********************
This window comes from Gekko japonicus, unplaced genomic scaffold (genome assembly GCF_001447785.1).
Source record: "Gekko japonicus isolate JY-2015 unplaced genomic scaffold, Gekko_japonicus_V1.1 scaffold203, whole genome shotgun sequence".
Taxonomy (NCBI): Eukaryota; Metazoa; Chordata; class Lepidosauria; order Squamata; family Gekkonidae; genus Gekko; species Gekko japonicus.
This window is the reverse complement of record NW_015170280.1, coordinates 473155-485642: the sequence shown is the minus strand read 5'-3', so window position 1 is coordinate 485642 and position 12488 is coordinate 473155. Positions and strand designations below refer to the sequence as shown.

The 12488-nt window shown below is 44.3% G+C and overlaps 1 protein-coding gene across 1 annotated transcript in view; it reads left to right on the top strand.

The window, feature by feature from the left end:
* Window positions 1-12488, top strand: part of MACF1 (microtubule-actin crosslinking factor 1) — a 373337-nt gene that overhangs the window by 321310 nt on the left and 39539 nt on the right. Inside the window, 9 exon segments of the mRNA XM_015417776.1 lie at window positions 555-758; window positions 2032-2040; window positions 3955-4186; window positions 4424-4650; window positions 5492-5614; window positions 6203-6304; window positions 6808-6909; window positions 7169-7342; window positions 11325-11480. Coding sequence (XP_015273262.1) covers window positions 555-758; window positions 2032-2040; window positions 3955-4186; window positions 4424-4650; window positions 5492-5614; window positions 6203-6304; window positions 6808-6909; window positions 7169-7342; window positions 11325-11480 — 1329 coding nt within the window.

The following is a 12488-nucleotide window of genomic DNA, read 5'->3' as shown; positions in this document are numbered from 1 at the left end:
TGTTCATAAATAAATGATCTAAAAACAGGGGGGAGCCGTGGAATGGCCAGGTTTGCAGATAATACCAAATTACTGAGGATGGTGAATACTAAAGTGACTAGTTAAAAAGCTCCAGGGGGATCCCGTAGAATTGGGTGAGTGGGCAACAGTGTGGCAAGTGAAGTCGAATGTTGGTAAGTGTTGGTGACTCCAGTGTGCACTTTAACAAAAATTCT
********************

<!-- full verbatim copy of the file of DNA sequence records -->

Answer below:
This window comes from Gekko japonicus, unplaced genomic scaffold (genome assembly GCF_001447785.1).
Source record: "Gekko japonicus isolate JY-2015 unplaced genomic scaffold, Gekko_japonicus_V1.1 scaffold203, whole genome shotgun sequence".
Taxonomy (NCBI): Eukaryota; Metazoa; Chordata; class Lepidosauria; order Squamata; family Gekkonidae; genus Gekko; species Gekko japonicus.
This window is the reverse complement of record NW_015170280.1, coordinates 473155-485642: the sequence shown is the minus strand read 5'-3', so window position 1 is coordinate 485642 and position 12488 is coordinate 473155. Positions and strand designations below refer to the sequence as shown.

The 12488-nt window shown below is 44.3% G+C and overlaps 1 protein-coding gene across 1 annotated transcript in view; it reads left to right on the top strand.

The window, feature by feature from the left end:
* Window positions 1-12488, top strand: part of MACF1 (microtubule-actin crosslinking factor 1) — a 373337-nt gene that overhangs the window by 321310 nt on the left and 39539 nt on the right. Inside the window, 9 exon segments of the mRNA XM_015417776.1 lie at window positions 555-758; window positions 2032-2040; window positions 3955-4186; window positions 4424-4650; window positions 5492-5614; window positions 6203-6304; window positions 6808-6909; window positions 7169-7342; window positions 11325-11480. Coding sequence (XP_015273262.1) covers window positions 555-758; window positions 2032-2040; window positions 3955-4186; window positions 4424-4650; window positions 5492-5614; window positions 6203-6304; window positions 6808-6909; window positions 7169-7342; window positions 11325-11480 — 1329 coding nt within the window.

The following is a 12488-nucleotide window of genomic DNA, read 5'->3' as shown; positions in this document are numbered from 1 at the left end:
TGTTCATAAATAAATGATCTAAAAACAGGGGGGAGCCGTGGAATGGCCAGGTTTGCAGATAATACCAAATTACTGAGGATGGTGAATACTAAAGTGACTAGTTAAAAAGCTCCAGGGGGATCCCGTAGAATTGGGTGAGTGGGCAACAGTGTGGCAAGTGAAGTCGAATGTTGGTAAGTGTTGGTGACTCCAGTGTGCACTTTAACAAAAATTCT